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Final notes - ADM2336 - Bonaccio

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Department
Administration
Course
ADM2336
Professor
Rami Alasadi
Semester
Fall

Description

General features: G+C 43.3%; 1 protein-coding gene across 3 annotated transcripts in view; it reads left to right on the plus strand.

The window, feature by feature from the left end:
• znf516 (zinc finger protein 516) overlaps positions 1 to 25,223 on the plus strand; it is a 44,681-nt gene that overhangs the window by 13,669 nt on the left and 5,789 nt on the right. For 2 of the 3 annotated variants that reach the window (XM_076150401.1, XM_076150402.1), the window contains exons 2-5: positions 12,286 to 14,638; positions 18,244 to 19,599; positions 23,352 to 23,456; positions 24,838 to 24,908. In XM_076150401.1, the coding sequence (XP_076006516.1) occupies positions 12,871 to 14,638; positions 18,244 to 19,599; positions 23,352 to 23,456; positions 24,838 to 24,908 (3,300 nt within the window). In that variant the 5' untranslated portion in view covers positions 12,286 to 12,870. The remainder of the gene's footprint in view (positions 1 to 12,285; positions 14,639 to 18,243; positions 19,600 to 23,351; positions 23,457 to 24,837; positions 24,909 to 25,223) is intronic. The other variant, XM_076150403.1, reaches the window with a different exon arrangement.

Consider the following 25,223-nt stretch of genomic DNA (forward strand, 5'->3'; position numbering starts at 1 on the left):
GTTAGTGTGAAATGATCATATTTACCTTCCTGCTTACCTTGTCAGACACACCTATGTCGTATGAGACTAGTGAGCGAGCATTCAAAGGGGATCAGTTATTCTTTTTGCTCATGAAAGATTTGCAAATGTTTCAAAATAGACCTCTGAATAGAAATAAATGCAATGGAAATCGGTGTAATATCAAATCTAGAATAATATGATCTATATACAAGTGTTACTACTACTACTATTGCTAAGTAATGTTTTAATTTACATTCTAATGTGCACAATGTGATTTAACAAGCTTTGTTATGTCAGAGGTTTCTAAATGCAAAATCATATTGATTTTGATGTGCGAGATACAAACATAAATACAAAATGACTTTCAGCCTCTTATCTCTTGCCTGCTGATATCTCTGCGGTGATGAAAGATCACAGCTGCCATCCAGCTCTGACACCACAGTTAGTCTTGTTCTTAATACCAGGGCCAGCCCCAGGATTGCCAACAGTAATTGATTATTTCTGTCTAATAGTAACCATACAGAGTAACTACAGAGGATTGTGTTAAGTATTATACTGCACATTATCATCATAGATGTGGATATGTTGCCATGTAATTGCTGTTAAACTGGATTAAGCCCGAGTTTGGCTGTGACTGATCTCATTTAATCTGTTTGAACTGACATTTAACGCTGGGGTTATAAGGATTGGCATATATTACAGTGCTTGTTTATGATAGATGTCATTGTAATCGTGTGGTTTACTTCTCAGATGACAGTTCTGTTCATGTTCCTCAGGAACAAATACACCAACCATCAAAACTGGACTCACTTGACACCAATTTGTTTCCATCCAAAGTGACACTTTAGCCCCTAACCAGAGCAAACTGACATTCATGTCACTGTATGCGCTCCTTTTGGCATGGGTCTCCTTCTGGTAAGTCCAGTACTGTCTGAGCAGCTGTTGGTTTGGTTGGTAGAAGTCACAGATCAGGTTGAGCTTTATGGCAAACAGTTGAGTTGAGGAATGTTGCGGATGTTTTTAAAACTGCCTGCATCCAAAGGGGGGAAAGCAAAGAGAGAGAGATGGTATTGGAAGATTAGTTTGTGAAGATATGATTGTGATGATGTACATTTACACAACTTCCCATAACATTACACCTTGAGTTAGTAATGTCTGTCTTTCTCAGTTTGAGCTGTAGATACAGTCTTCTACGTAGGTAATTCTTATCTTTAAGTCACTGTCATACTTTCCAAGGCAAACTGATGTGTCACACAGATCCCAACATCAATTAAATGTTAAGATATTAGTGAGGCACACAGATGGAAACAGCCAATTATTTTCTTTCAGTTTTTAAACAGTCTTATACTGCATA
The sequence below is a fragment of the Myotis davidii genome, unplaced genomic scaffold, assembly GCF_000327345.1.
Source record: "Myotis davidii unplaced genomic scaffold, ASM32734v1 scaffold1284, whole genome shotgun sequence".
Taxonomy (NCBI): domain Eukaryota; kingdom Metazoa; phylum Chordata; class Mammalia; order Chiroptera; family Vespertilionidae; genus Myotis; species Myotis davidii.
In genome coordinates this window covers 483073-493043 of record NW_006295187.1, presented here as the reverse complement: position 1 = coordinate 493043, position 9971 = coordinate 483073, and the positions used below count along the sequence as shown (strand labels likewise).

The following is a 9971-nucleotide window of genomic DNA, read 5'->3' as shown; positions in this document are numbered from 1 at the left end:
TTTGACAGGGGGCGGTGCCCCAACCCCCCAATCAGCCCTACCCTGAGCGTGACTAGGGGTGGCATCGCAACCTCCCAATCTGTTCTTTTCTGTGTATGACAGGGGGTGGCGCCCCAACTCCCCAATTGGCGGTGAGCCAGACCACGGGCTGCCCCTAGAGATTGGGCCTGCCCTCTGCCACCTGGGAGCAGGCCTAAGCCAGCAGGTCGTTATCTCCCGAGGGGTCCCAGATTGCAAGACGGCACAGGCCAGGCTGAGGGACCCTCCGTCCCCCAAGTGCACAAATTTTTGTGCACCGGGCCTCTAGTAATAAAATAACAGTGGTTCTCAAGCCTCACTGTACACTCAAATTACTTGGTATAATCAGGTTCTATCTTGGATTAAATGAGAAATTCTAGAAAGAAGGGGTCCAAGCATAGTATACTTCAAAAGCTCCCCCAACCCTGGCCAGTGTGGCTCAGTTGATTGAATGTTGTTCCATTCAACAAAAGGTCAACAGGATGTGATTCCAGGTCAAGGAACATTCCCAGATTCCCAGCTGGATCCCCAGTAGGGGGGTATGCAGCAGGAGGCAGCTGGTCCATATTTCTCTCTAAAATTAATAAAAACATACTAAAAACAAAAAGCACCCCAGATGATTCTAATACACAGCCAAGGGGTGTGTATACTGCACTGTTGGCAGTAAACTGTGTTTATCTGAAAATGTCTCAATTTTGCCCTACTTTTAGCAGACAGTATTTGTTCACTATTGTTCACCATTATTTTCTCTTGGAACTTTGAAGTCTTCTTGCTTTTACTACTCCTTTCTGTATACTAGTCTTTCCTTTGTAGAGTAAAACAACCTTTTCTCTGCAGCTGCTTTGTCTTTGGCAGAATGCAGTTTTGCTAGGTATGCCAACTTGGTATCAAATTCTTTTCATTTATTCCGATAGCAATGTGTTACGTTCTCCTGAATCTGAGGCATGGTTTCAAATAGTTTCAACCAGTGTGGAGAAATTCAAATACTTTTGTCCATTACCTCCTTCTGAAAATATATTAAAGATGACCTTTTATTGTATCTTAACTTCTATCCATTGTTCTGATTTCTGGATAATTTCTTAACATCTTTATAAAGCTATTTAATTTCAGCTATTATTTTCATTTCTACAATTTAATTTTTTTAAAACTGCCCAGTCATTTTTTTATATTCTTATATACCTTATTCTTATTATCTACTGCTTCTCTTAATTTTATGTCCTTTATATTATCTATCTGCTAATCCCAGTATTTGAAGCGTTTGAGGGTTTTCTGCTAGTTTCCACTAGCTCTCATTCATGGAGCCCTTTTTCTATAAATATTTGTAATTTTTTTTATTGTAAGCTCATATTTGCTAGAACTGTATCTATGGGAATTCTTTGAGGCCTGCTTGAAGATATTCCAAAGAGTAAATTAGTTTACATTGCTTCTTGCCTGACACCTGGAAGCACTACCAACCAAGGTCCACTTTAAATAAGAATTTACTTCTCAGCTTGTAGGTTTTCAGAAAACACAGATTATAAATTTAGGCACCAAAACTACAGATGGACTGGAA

ADM 2336 Organizational behaviour Silvia Bonaccio Day 1 (05/09/2012)  Syllabus  Intro to OB (chap 1)  Chapter 2  SASS workshops, test taking strategies  Paper copy of short bio due next class  [email protected]  Office hours: Wednesday, 2:30-3:30  Check VC regularly  Pearsoned.ca/myoblab o Contains 7 edition of textbook for free  4 cases worth 20%  Midterms (2) 40%  Final (cumulative) 40%  No PP slides  Grade Revisions o Within one week o Detailed written explanation to Prof. Bonaccio o Feeback sessions after each exam  Find a team of 4-5, designated leader, hand in list Course Objectives:  Influence of 3 factors  Individual (personality, place in groups) [MT #1]  Interpersonal (teamwork, relationships, leadership) [MT#2]  Organizational (structure, hierarchy)  Levels of Analysis o Individuals, Groups, Orgs What is OB? What are Orgs: (Walmart, YMCA, Bands, Sports teams, Gov‟t) Different missions  Def: Social inventions to accomplish common goals through group effort.  Formal and informal groups and how they work OB definition: The attitudes and behaviours of indivs and groups within Orgs. Goals of OB: OB is concerned with… 1. Predicting people‟s behaviour in the context of work 2. Explanations about that behaviour 3. Managing the behaviour What is job Performance?  Happy, well treated, respected employees  Job performance is o Behaviour (what people actually do) o Under employees‟ control (they can choose) o Relevant organizational goals  Task Performance: Proficiency with which employees perform activities that are formally recognized to be part of their jobs. (What is in the job description and are you doing it? Are you doing it well?)  Organization Citizenship Behaviours (OCB): o Altruism (Helping others, bringing pastries) o Courtesy (Respecting the work environment, respectful of others) o Diligence (Punctual, working smart) o Sportsmanship (Initiative, avoiding grievances, positive representation) o Civic Virtue (taking part in political life, optional meetings)  Counterproductive Work Behaviours (CWB’s) o Against the Org  Theft, embezzlement, Tardiness, poor attention o Against its members  Harassment, threats, spreading rumors Chapter 2: Personality & Learning What is Personality?  A relatively stable set of psychological characteristics (relatively stable throughout life)  Long lasting traits that influence how indivs interact in their environment What is NOT part of personality?  Moods and emotions (Transient) What determines behaviour?  Personality?: Pre disposition to behave in a certain way  The environment?: Really depends on the situation  Both?: A mix of both personality and environment. Interactionist perspective, red light example Big 5 factors of Personality!:  Conscientiousness (C): Degree to which a person is Hard working, Persistent, Responsible, Careful, Organized (Lisa Simpson)  Agreeableness (A): Sympathetic, Empathetic, Trusting of others, Good words for most, Altruistic, Enjoy confrontation, Arguments (Dr. House, not agreeable)  Neuroticism/Emotional Stability (N): Anxious, Self-conscious, Feel vulnerable, Easily stressed, Sad, Fearful (Low end)  Openness to Experience (O): Imaginative, Creative, Adventurous, Open to new Ideas, Deep Thinking (Zooey Deschanel, New Girl)  Extraversion (E): Enjoy Company, Gregarious, Active, Easily make Friends, Dominant in Groups, Outgoing (Will Ferrell, Ricky Bobby)  CANOE: Conscientiousness, Agreeableness, Neuroticism, Openness to Experience, Extraversion Do the Big 5 Matter?  Task performance o Conscientiousness (Go-getter, on time) o Extraversion (Sales personnel) o Agreeableness (Service Jobs, Customer centers)  OCB: o Conscientiousness (More likely)  CWB o Conscientiousness (least likely)  Training proficiency: o Openness to experience (Open to new info) o Extraversion (Open to meeting new people) o Conscientiousness Other traits:  Locus of Control o Belief about what causes experiences in life (Fig. in Chap 2)  Self-Monitoring o How people observe and regulate their appearance and behaviour in social settings, [Ex; Adapt to the workplace, Politicians, Customer service reps] (Walking though campus example/speed up, slow down)  Self-Esteem o Degree to which a person has a positive self-evaluation  General Self-Efficacy o Belief in one‟s ability to perform successfully, See the Book for Social Cognitive Theory  Positive and Negative Affect o Propensity to view the world in a positive or negative light What is learning?  A relatively permanent change in behaviour that occurs due to practice or experience Employees learn:  Practical Skills: Training on new equipment, sign language  Intrapersonal Skills: Problem solving, Crit Thinking  Interpersonal Skills: Verbal communication, teamwork, conflict resolution, diversity workshops  Cultural Awareness: Learning about the organization culture, social norms, goals, mission or the Org, expectations Operant learning Behaviour to Consequences  The consequences will wither increase the probability of behaviour OR decrease the probability of behaviour Lecture 2 Learning continued: Increasing the probability of behaviour  Reinforcement: The process by which stimuli strengthen behaviours  2 types: o Positive reinforcement o Negative reinforcement Ex: If I sit I get a cookie, I‟ll keep sitting Positive reinforcement: Adding a stimulus to increase the probability of behaviour  The stimulus must be pleasant Negative reinforcement: Removing a stimulus to increase the probability of good behaviour  The stimulus must be unpleasant (ex: Nagging) Decrease the probability of a certain behaviour Extinction: Gradual dissipation of a behaviour after reinforcement stops (ex: Ignoring the class clown) Punishment: Addition of an unpleasant stimulus to decrease the probability of a certain behaviour Summary: Positive and negative reinforcement used to increase the likelihood of specific behaviours Punishment and extinction to reduce the likelihood of specific behaviours Chapter 3: Perception, Attribution, and Judgement of Others Ways in which we make sense about the changes in our environment What is Perception?: Interpreting the message of our sense to provide order and meaning to the environment Components: Perceiver  Experiences  Motivational, Emotional, Physiological state Target  Ambiguity  Situation  Context helps interpretation Biases in perception Primacy and recency (First and last impressions) Reliance on central Traits Implicit personality theories (Belief that traits coincide when it‟s not the case) Projection (Managers projecting onto employees) Stereotyping Where does Perception Matter?  Recruitment and selection o Practices = Organizational “signals”  Workforce Diversity o Stereotypes are detrimental o Age, race, sexuality, etc  Selection Interview o Stereotype of Ideal position o Primacy effect o Negative information is weighted more o Contrast effect  Performance Appraisal o Recency effect, major problem (instead of looking at the whole term) o Rater errors: Leniency, harshness, and central tendency (1- all, 1 prof to all students) (A‟s, F‟s, B‟s) o Similar to me error  Prefer people with whom you feel a connexion o Halo/Horns (1 to 1) (missing some information on a few parts of the appraisal – generalisation, fill in blanks)  Positive or negative depending on the info we do have Attributions  How motives are assigned to explain people‟s Behaviour  2 Classes of attribution o Dispositional – blame the person o Situational – Blame the situation (Ex: bus was late)  Cues Used to make attributions o Consistency  Does the person engage in the behaviour consistently in this situation? o Consensus  Do most people engage in the behaviour or is it unique to this person?  Distinctiveness o Does this person engage in the behaviour in many situation, or is it distinct to one situation? Example:  What attribution do you make? o Smith always takes long work breaks, his peers do not, he also took long breaks at his old job  Highly consistent (always does this)  Distinctive (sticks out)  Low distinctiveness Chapter 4: Values, Attitudes, and work behaviour  Define Values and discuss the implications of cross cultural variation in values for OB  Define Attitudes and explain how people develop and change attitudes  Explain the concept of job satisfaction and discuss some of the key contributors, including discrepancy, fairness, disposition, mood, etc  Values: A broad tendency to rpefer certain states of affairs over others o Values have to do with what we consider good and bad o Values and motivational and very general o People tend to hold values structures such factors ads achievement power, autonomy conformity, tradition and ocial welfare  Depending on the age group to which you belong you may have different values  Differences in Values: General differences in work values or the way values are expressed is important because a good “fit” between a person‟s values and those of the organization leads to more positive work attitudes and behaviours  Cultural value differences: Basic differences in work related values across cultures  A lack in recognizing cross cultural values and differences can have serious consequences on business negotiations (Punctuality)  Hofstede’s study: Discovered 5 dimensions along which work related values differ across cultures o Power distance o Uncertainty avoidance o Masculinity/femininity o Individualism/collectivity o Long term orientation  OB theories: o Research practices in NA may not be acceptable overseas o A good fit between company practices and the host cultural are very important o Orgs need to tailor management practices to the home culture‟s concern‟s  Glocal: Think globally but act locally  Globalization: Expansion, free market, same product anywhere in the world  Appreciating global customers: o Appreciation of cross cultural values is essential in understanding the needs and wants of global customers o Appreciating the values of global customers is also important when they enter your own culture  Developing global employees o Successfully translating mgmt. practices to other cultures, importing practices, and appreciating global customers is not accidental o Companies need to train their employees to have an appreciation of differences in cultural values and the implications of their differences for behaviour in organizations  Attitudes: o An attitude is fairly stable tendency to respond to consistency to some specific object, situation, person, or category or people o Attitudes involve evaluations directed towards specific targets] o They are much more specific than values  Three components of Attitudes; o Cognition, affect and behaviour  Cognitions – Beliefs and values o Supervisor is unfair o Having a fair supervisor is important to me  Affect – Feeling and emotions o I don‟t like my supervisor  Behviour – Intended behaviour o BLANK The communicator, the message, the situations Changing attitudes:  Concentrate on gradually changing the attitude over a period of time  Identify the beliefs and values of the attitude holder to provide the attitude holder  Make the setting as pleasant and enjoyable as possible  Identify reasons that changing the attitude is an advantage to the attitude holds  Attitudes are a function of what we think and feel  Organizations often attempt to change employee attitudes  Most attempts to change attitudes are initiated by a communicator who tries to persuade by some form to modify Job satisfaction:  A collection of attitudes that workers have about their jobs  2 aspects of satisfaction: Facet satisfaction refers to the tendency of an employees to be more or less satisfied with various facets of the job o The work itself o Compensation o Career opportunities o Recognitions o Benefits  To measure job satisfaction we use the job descriptive index (JDI) o It I is designed around the 5 facets of job satisfaction o Uses yes or no questions  The Minnesota satisfaction questionnaire (MSQ) is also used to evaluate job satisfaction o On a scale of very satisfied to very dissatisfied  Discrepancy: o A theory that job satisfaction that stems from the discrepancy between the job outcomes you want and the outcome that are perceived to be obtained o Strong evidence that satisfaction with one‟s pay is high when there is a small gap between the pay received and the perception of how much pay should be received  Fairness: Fairness affects both what people want from their jobs and how they react to the discrepancies in organizational life  3 basic types of fairness: o Distributive fairness o Procedural farness: how it is done, “do I as a manager use the same practices with different people?” (No preferences) o Interactional fairness: About treatment, how the first 2 are communicated to employees  Disposition: o Could your personality contribute to the  Contributors to job satisfaction: o Mentally challenging work o Adequate compensation o Career opportunities o Friendly/helpful colleagues  Consequences of Job Satisfaction: o Absence from work: Caused by low job satisfaction o Turnover: high satisfaction = low turnover o Performance: good performance = high satisfaction o Org citizenship behaviour: Belong to the Org, take extra step o Customer satisfaction and profit:  Organizational commitment: o Is an attitude the reflects the strength of the linkage between you and the Org o This linkage has implications for whether someone tends to remain in an Org o There are 3 types of Org commitment:  Affective commitment:  Stay with an Org simply because they want to stay  Commitment based on a person‟s identifications and involvement with and Org  Continuous commitment:  Commitment based on the costs of leaving the Org  People stay because they have to  Normative commitment:  Commitment based on a person‟s ideology or feeling or obligation  Stay with the Org because they think they should do so… Chapter 5: Theories of Work Motivation  Why is motivation necessary?  Because motivation helps work performance  Performance = Abilities + Motivation  Must provide training to increase abilities  But training costs money, therefore it is best to increase motivation  What is motivation?  The extent to which persistent efforts lead toward a directed goal  The desire to do something  The want to work  It is one of the most studied topics in OB  Motivation is especially important in:  Global competition  Rapid changes  Flexibility  Attention to customers  Basic motivational characteristics  Effort  Persistence  Direction (work smarter, not harder)  Goals (what we‟re trying to achieve)  Intrinsic motivation:  Motivation that stems from the direct relationship between you and the task you are performing, usually self-applied (desire to do well)  Intrinsically motivated people do better  Extrinsic Motivation:  Motivation that stems from the work environment to the task and is usually applied by others (bonus, raise, extra time off)  Self-motivation Theory:  A theory that considers whether peoples motivation is autonomous or not  Autonomous motivation is self-motivation or intrinsic motivation  Controlled motivation is given by others (bosses  Extrinsic factors can lead to autonomous motivation  Autonomous motivation facilitates effective performance, especially on complex tasks  Performance:  Performance refers to the extent to which an organizational member contributes to achieving the objectives of the Org  While motivation contributes to performance, the relationship is not one-to-one because a number of other factors also influence performance.  Factors to contribute to individual job performance:  Effort + motivation can equal poor performance  Because the employee needs abilities, skills, task understanding, emotional intelligence, attitudes, and chance.  Motivation theories:  Motivation theories that specify the kinds of needs people have and conditions under which they will be motivated to satisfy these needs in a way that contributes to performance  3 prominent theories  Maslows hierarchy of needs  Alderfer’s ERG theory  McClelland’s theory of needs  Similarities between Maslow and Alderfer:  5 levels for Maslow (Psychological, safety, belongingness, self- esteem, self-actualisation)  Must satisfy the lower needs before the higher needs  3 levels for Alderfer (existence, relatedness, growth)  McClelland’s theory of needs:  A non-hierarchical need theory of motivation that outlines the conditions under which certain needs result in particular patterns of motivation  Needs reflect relatively stable personality characteristics  Concerned with the specific behavioural consequences of three needs: Achievement, Affiliation, and Power  Some people seek challenging jobs to achieve more and more  Affiliation: a job that lets one communicate with many others  Power: The influence upon others  Research supports fot Need theories:  Frustration and relatedness needs increase the strength of existence needs  The simplicity of the ERG captures Human structure better than maslow‟s rigid theory  Work on McClellands theory is generally supportive of the idea that particular needs are motivational when the work setting permits the satisfaction of these needs  Managerial implications of Need theories  Appreciate diversity of workers from different cultures and offer incentives and goals that correspond to them  Appreciate all the needs and not just the highers needs as the base needs must be satisfied first  Appreciate the motivational potential of intrinsic motivators and the existence of higher order needs  Process theories of Work motivation  Motivation theories that specify the details of how motivation occurs  Three important process theories:  Expectancy theory  Equity theory  Goal setting theory  Goal setting theory:  A process that states that goals are motivational when they are specific, challenging, and when Org members are committed to them and feedback about progress toward goal attainment is provided  SMART goals: Specific, Measurable, Attainable, Relevant, Time- Framed.  Mechanisms of goal setting:  Goals:  Specific, challenging commitment, feedback  Mechanisms:  Direction  Effort  Persistence  Task strategies rd  Midterm exam (TBH on Oct. 3 )  What is OB the study of?  Actions and attitudes of people In the organization  The Big Five „CANOE‟  3 goals of OB: Predict, explain, and manage  Predict actions  Explain behaviours  Manage employees Lecture 5  Equity theory o Motivation stems from a comparison of the inputs in a job and the outcomes one receives in comparison with the incomes and outputs of another person or group o In what sense is the equity theory a theory of motivation? o Indivs are motivates to maintain  Example o Terry is a middle manager\  5 years‟ experience  MBA degree  Good performance  75.000 salary o Terry learns tha Maxine maxes the same salary as he but she has:  1 year experience  A B.com  Average performance o What will terry conclude when he compares his outcome/input ratio to Maxine‟s o What might he do?  In his view he is underpaid amd should be experiencing inequity  He might resolve this psychologically or behaviourally  What might Maxine be experiencing if she knew of Terry‟s salary  What might she do?  Expectancy theory (Important) Chart in the book o Instrumentality: The perception by an individund to first-level outcomes (performance) are associated with 2 level outcomes (rewards) o Valence: The preferences for outcomes as seen by an individual o Expectancy: The individual‟s belief regarding the likelihood or subjective probability Chapter 6: Motivation  Job design as a motivator o Identify the characteristics that make the job interesting o An attempt to capitalize on intrinsic motivation  Job rotation: o Increase the scope of an individual‟s job by rotation o Rotated to different tasks in the Org o Can involve functional work in different departments o Challenging, assignments, new skills prepare employees for future roles o Pros: Acquire more skills, Motivates employees, o Cons: No specialization, disruptive to new department  Job characteristics model (Important for 2 midterm) o Skill variety o Task identity o Task significance o Autonomy o Feedback  Job enrichment: o The design of jobs to enhance intrinsic motivation, quality of working life, and job involvement o Job enrichment involves increasing the motivational potential of jobs via the arrangement of their core job characteristics  Job enrichment procedures o Combining tasks o Establishing external client relationships o And internal client relationships o Reducing supervision or reliance on others o Forming work teams o More direct feedback  Challenges with job enrichment o Poor diagnosis o Lack of skill or desire o Demand for rewards o Union resistance o Supervisory resistance  MBO process o The MBO process involves manager-employess interactions:  Meets regularly with individual workers to review progress and set goals/personal development objectives/job performance  An appraisal meeting is set to evaluate the extent to which the agreed objectives have been achieved  The MBO cycle is repeated  Research Evidence  A number of factors are associated with the failure of MBO programs o Need regular meetings and therefore commitment o Must measure quantitative and categorical goals o Excessive short term orientation o Performance review because just an exercise for punishing employees for failure to achieve set objectives Chapter 7: Groups and teamwork  Definition: A group consists of 2 or more people interacting interdependently to achieve a common goal o Formal groups: Established by orgs to facilitate the achievement or organizational goals o Informal groups: Groups that emerge naturally in response to a common interest among organizational members  Stages of group development o Forming: Formation of group  Storming: Emergence of leaders and followers  Norming: Become functional and start operating o Performing:  Adjourning: Disbanding  Group structures and its Consequences o Group structure refers to the characteristics of the stable social organization of the group, the way it‟s “put together” o Most important variables are size and diversity  Size: 3-20 members  Bigger groups lead to more inputs, ideas, and skills  Diversity: The better they get along, the more effective they will be o Other characteristics and norms, roles, status and cohesiveness  Norms: The rules and laws the govern society‟s behaviour  Roles: a set of behaviours expected from someone (job description  Status:  Cohesiveness: How attracted are the group members to each other – smaller groups more cohesive, more exclusive, closely located,  Social Loafing o The tendency to withhold physical or intellectual effort when performing a group task o Social loafing is a motivation problem  Counteracting Social Loafing o Make the group smaller o Make indiv performance more visible o Make sure that the work is interesting o Increase performance feedback o Reward group performance  What is a team? o “Team” is used to describe “groups” in Org. settings o Major building block of organizations and are now very common in NA o Research has shown improvements in org performance in terms of both efficiency and quality as a result of team-based work arrangements  Designing effective work teams o According to J. Richard Hackman, a work group is effective when  It‟s physical or intellectual output is acceptable to management and to other parts of the Org. that need this output  Group members are satisfied by the group  The experience enables members to work together again o Group effectiveness occurs when  High effort is directed towards the group‟s task  When great knowledge and skill are directed toward the task  When sensible strategies are adopted by the group to accomplish the goals o One way to design groups to be more effective is to make them self- managed work team  SMWTs o Ability to complete complex tasks with little supervision o Regulate much of their members behaviour o Critical success factors include  Challenging and enriched tasks  The composition of the group (Stability, size, expertise, diversity)  Various support mechanisms (training, Reward, & management)  Cross-Functional teams o Bring people with different functional specialties together to better invent, design or